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26 - 28 February 2000

by Gavin Edmondstone

A conference took me to Reno (actually Sparks), Nevada.  Afterwards I stayed on for a long weekend of birding.  My primary birding goals were to see White-headed Woodpecker and Mountain Quail.  Ted Floyd gave me helpful suggestions.  The Great Basin Bird Observatory site at has useful information.  Directions to the places mentioned here can be found there.  As usual my report is biased towards birds of interest to this birder from Ontario.

Saturday morning after checking out of the conference hotel I picked up a rental car at the airport and headed south to Davis Creek County Park.  Clark's Nutcrackers, Stellar's Jays, "Oregon" Juncos, Black-billed Magpies and Mountain Chickadees were abundant.  There were also a few Spotted Towhees around.  Within an hour of birding around the parking area I found a pair of White-headed Woodpeckers.  The male was very cooperative allowing several minutes of close observation.  The next lifer would not be so easy.  Ted had indicated that I should go to higher elevation to try for the quail.  As I climbed bird activity dropped off quickly and so I decided to head back down.  Another hiker was ahead of me on the trail and I figured his presence would not enhance my chance of success.

A juvenile Golden Eagle was the highlight of the many raptors seen on a drive around Washoe Lake.  A variety of ducks were also seen.  A Say's Phoebe was feeding at the NDOT wetland viewing area.  The song of a Bewick's Wren confused me until I tracked down the source.  A California Quail was in a residential area.  After circumnavigating the lake, I decided to have a look at Galena Creek County Park.  Up there I found much snow and few birds so I decided to go sightseeing at Lake Tahoe.  Probably not the smartest thing I have ever done since I had no chains available but luckily the weather cooperated with me.  After checking into a Reno Motel I walked around Virginia Lake seeing many California Gulls, lots of ducks and a Merlin.

Sunday was rainy/snowy depending on elevation.  I went to Hunter Creek on the west side of Reno and found the trails to be rather muddy.  A few Western Bluebirds and Western Scrub-Jays were seen.  A check of the University Farm produced a Prairie Falcon.  At this time I decided I should go east and see some of the Great Basin.  This added a few more birds to my list but nothing of great interest except a Great Horned Owl in a small roadside tree.

Monday was a glorious sunny day and decided to try my luck with the quail again at Davis Creek.  Luck was mine as I arrived 7:30 to find the gate being opened a half hour before the posted time.  The varied vocalizations of the nutcrackers and jays accompanied me as I climbed higher.  After about 50 minutes a Mountain Quail flushed from cover near the trail.  I froze and carefully looked for others.  Seeing none I took a step and two more flushed and then yet two more.  After a while I contented myself with the fleeting glimpses that I had and gave up trying to get a better look.  I continued upward into a quiet, snow covered valley before heading back down.  After a rest and a snack I birded near the car for finding a Juniper Titmouse and Pine Siskins besides birds seen previously.  No White-headed Woodpeckers today.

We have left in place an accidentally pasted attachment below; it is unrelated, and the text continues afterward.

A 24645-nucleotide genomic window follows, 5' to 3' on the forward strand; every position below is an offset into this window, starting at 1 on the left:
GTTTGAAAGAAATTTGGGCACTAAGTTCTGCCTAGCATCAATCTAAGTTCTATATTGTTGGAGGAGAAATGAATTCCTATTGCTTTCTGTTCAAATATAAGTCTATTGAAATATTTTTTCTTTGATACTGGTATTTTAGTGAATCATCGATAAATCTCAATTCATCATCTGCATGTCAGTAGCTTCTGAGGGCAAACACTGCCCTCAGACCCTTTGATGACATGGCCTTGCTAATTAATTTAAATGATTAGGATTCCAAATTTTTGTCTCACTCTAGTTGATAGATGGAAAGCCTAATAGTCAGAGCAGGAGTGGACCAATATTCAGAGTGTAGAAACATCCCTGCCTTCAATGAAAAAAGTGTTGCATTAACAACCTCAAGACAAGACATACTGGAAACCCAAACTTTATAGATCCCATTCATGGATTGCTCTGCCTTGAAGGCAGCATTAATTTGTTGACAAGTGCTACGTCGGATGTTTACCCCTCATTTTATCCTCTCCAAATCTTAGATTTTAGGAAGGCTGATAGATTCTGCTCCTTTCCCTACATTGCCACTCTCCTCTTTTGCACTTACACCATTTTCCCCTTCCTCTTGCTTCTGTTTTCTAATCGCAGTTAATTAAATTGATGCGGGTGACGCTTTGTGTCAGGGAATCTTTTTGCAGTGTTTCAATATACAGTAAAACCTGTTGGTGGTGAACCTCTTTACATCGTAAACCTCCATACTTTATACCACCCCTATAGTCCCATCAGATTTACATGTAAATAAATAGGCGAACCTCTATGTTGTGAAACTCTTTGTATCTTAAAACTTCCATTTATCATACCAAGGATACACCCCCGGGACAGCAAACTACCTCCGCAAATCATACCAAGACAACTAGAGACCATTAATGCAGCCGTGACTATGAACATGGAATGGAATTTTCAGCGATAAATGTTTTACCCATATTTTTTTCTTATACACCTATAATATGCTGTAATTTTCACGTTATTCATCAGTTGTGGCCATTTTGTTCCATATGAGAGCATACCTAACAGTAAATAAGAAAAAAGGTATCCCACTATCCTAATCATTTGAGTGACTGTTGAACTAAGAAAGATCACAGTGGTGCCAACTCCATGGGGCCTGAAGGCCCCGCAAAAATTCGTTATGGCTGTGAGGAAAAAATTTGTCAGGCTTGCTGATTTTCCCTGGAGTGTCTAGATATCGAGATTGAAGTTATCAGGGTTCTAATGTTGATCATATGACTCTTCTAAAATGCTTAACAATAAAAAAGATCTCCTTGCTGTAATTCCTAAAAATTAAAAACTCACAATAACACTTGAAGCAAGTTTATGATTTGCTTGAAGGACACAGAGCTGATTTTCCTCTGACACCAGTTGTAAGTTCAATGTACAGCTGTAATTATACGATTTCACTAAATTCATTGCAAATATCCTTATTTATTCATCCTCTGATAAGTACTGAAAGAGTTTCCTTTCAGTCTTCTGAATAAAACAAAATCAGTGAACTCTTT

In the afternoon I visited the Lemmon Valley Marsh.  I was a bit surprised to see a Greater Yellowlegs.  A large congregation of sometimes vocal Tundra Swans was good to see as was an adult Bald Eagle perched on a utility poll.  Seeing the eagle caused me to reverse out of the cul- de-sac so as not to flush the bird.  My unusual behaviour attracted the attention of a local teenager on a dirt bike who asked if I was a cop as I scoped the many water birds.

The puzzling x-ray image of the scope flagged airport security in Reno so I demonstrated it to the curious agents.  One thought that it was for hunting.  After explaining that I was a bird watcher the other replied: "I like that better." Tuesday the Reno-San Francisco route was delayed again.  Not only did I not have time to bird near the San Francisco airport this time but I missed my flight to Toronto and had to be quick to catch the next one.  My luggage was not so quick and didn't catch up with me until the next day.  A permanent loss would have been very embarrassing since my birding notes were safe in my carry-on but the conference notes were checked!

Gavin Edmondstone
Oakville, Ontario